Industry executives urged the Federal government Monday to do more to advance the use of blockchain technology to secure online financial transactions, and to get behind nationwide adoption of cybersecurity insurance.
Testifying at the first field hearing of the President’s Commission on Enhancing National Cybersecurity in New York, prominent industry experts said further development of a potential game-changing technology known as blockchain—a permissionless distributed database that is best known as the public ledger component of the bitcoin cryptocurrency—and a healthy cyber insurance market are critical to improving cybersecurity across the country.
IBM Fellow Jerry Cuomo told the commission that IBM believes blockchain could usher in a major improvement in financial transaction security and how citizens interact with government. Although bitcoin is an anonymous network, Cuomo advised the commission to support what is known as permissioned blockchain, which involves the use of blockchain in networks where the users are known and trusted.
“Blockchain has tremendous potential to help transform business and society, but it’s so strikingly different from what people are used to that many business and government leaders are adopting a wait-and-see attitude,” Cuomo said. “We applaud judicious caution, but, at the same time, we believe that organizations and institutions that don’t quickly assess the potential of blockchain and begin experimenting with it risk falling behind as the world undergoes what we see as a tectonic shift.”
Cuomo told the commission that government will play a critical role in the broader adoption of blockchain. “The Federal government must invest in scientific research to accelerate progress. The National Institute of Standards and Technology can help shape standards for interoperability, privacy, and security,” he said. “And government agencies can become early adopters of blockchain applications. In addition, government has a key role to play in certifying the identities of participants in blockchain-based systems.”
Peter Beshar, executive vice president and general counsel of Marsh & McLennan Companies, one of the world’s largest insurance brokers, said the insurance underwriting process creates powerful incentives that can force behavioral changes at companies. Because insurance companies charge different premiums for different organizations based on the standards they meet, pricing pressures drive companies to adopt best practices, he said.
Last year, insurance companies collected $2.75 billion in cybersecurity insurance premiums, and that figure is expected to grow to more than $10 billion by 2020, according to a study by Betterley Risk Consultants.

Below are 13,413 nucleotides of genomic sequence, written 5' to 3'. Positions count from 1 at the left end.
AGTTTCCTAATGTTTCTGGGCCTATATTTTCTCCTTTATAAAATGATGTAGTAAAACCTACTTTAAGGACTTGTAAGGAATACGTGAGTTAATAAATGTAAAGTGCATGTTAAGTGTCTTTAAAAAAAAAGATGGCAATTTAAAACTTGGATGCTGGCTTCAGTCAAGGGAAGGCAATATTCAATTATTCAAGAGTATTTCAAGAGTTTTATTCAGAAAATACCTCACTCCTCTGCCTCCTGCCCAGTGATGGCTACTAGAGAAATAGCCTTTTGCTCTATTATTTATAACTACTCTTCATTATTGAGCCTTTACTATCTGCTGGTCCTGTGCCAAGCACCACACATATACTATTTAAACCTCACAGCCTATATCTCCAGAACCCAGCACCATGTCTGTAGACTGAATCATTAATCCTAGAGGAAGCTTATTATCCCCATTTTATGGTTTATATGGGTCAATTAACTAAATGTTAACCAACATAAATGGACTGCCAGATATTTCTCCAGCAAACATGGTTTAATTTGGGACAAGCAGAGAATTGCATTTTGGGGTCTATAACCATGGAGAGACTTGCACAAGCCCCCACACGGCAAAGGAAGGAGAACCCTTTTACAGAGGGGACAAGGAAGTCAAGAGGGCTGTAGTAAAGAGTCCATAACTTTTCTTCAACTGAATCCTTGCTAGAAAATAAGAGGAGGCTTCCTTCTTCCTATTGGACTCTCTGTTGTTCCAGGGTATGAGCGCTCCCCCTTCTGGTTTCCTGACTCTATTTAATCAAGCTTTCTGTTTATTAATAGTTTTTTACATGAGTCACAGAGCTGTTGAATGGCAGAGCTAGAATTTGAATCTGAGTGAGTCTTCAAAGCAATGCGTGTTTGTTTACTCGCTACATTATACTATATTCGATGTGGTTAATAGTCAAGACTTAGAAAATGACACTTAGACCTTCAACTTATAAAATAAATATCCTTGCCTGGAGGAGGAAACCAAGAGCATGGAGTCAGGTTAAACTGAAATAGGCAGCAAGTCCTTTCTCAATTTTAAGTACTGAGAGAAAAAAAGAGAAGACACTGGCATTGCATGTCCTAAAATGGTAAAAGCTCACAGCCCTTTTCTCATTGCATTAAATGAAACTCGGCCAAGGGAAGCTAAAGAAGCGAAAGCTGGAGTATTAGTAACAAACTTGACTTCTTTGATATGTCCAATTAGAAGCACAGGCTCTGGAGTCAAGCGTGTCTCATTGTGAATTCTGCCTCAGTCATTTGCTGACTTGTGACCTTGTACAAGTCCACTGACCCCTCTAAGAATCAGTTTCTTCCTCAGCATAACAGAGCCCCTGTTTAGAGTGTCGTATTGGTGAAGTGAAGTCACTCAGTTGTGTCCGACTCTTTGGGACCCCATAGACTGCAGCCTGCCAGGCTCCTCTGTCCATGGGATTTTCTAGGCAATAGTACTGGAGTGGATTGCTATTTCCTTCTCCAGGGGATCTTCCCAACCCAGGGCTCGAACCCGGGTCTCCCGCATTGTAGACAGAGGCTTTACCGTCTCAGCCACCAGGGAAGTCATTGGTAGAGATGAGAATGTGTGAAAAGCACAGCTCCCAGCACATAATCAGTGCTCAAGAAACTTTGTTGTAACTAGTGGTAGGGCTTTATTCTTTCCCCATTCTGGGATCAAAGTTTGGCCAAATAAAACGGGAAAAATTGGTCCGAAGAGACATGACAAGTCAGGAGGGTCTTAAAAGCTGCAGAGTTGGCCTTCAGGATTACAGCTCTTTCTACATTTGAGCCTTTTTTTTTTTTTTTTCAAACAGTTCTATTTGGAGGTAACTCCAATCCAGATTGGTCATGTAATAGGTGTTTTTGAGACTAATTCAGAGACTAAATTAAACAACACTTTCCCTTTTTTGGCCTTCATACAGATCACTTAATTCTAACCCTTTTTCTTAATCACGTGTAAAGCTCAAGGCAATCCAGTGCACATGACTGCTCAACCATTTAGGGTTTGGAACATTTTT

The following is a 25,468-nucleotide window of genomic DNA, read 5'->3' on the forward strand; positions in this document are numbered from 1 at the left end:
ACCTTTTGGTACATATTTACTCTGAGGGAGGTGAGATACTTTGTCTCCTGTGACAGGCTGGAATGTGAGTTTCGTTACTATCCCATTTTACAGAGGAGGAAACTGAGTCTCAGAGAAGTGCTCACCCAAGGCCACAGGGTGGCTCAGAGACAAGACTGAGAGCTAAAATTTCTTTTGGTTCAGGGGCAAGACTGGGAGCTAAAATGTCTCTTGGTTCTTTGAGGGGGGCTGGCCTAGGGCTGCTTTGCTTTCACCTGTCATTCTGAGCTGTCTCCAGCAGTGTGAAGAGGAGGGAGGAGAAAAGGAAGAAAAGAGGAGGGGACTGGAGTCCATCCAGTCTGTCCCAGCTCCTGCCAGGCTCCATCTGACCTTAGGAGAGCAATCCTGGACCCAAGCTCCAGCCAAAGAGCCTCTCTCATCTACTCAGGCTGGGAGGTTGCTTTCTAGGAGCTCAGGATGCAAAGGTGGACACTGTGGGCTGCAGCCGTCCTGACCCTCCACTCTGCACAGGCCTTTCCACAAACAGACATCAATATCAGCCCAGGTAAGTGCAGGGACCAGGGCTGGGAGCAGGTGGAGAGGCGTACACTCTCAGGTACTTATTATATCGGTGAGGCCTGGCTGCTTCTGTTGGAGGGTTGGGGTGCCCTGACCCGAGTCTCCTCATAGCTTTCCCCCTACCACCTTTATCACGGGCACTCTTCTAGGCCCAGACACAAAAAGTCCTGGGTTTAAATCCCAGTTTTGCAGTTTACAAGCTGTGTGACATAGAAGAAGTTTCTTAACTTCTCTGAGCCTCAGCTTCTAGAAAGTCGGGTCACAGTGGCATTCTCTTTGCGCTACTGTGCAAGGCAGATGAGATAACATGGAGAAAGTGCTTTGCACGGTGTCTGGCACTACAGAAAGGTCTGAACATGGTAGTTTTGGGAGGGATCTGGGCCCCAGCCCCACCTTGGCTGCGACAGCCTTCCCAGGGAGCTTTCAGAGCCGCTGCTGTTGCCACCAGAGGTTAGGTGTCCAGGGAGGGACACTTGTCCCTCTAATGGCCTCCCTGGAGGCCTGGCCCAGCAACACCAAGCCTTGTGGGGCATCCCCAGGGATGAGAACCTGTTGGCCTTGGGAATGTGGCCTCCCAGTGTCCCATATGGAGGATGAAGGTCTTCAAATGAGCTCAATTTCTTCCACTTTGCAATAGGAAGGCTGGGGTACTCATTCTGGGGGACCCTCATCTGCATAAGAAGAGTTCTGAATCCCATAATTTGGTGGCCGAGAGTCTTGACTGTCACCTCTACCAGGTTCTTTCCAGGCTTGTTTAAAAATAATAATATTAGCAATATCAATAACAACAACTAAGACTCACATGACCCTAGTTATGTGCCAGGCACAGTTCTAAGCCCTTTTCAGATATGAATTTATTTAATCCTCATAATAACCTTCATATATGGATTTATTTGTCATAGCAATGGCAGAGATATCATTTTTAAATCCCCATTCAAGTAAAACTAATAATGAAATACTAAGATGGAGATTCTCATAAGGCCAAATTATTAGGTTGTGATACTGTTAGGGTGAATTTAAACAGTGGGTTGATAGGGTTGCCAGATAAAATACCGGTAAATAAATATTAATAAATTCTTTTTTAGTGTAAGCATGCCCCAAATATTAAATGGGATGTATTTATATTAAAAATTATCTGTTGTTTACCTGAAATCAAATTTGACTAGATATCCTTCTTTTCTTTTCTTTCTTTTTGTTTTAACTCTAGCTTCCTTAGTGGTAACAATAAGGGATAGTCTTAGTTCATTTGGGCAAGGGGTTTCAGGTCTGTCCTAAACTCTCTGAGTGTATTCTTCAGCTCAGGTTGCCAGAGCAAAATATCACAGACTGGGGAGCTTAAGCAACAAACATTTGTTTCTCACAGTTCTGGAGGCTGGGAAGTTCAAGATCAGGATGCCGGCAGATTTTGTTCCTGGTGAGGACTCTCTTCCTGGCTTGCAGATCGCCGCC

The number of Marsh clients purchasing cyber insurance increased by 27 percent in 2015 after an increase of more than 30 percent in 2014, according to Beshar. In addition, companies are purchasing higher limits. “Coverages, which formerly were in the tens of millions, are now climbing up to $500 million for companies in particularly vulnerable industries,” Beshar said in written testimony submitted to the commission. “Indeed, the average limit placed for large communications, media, and technology organizations is approaching $100 million.”
Because the insurance industry is driven by data, Beshar urged the commission to support research and development into the use of big data in helping to assess risk and vulnerability at companies seeking cybersecurity insurance. “Without stepping foot inside of a company’s offices, the cyber resilience of a company can be assessed by analyzing hundreds of externally available data points,” Beshar said.
The external data Beshar referred to included information about employee use of vulnerable Web browsers; the sharing of Web hosting platforms and cloud storage with other companies; data from the company, including stolen passwords, that appear in the dark Web; and how the company’s ranking of employee satisfaction on Glassdoor correlates to the risk that a disaffected insider will compromise its data security.
Beshar recommended the commission support broader use of the SAFETY Act—a law enacted in the wake of the 9/11 terrorist attacks that limits the legal liabilities for technology companies that offer products or services that are certified by the Department of Homeland Security and fail in some way to prevent a terrorist attack.
“If necessary, a congressional amendment to the SAFETY Act would expand application, subject to legislatively set thresholds, for cyberattacks that threaten material harm to the U.S. economy or national security,” wrote Beshar. “This type of action would likely foster greater collaboration between government and industry.”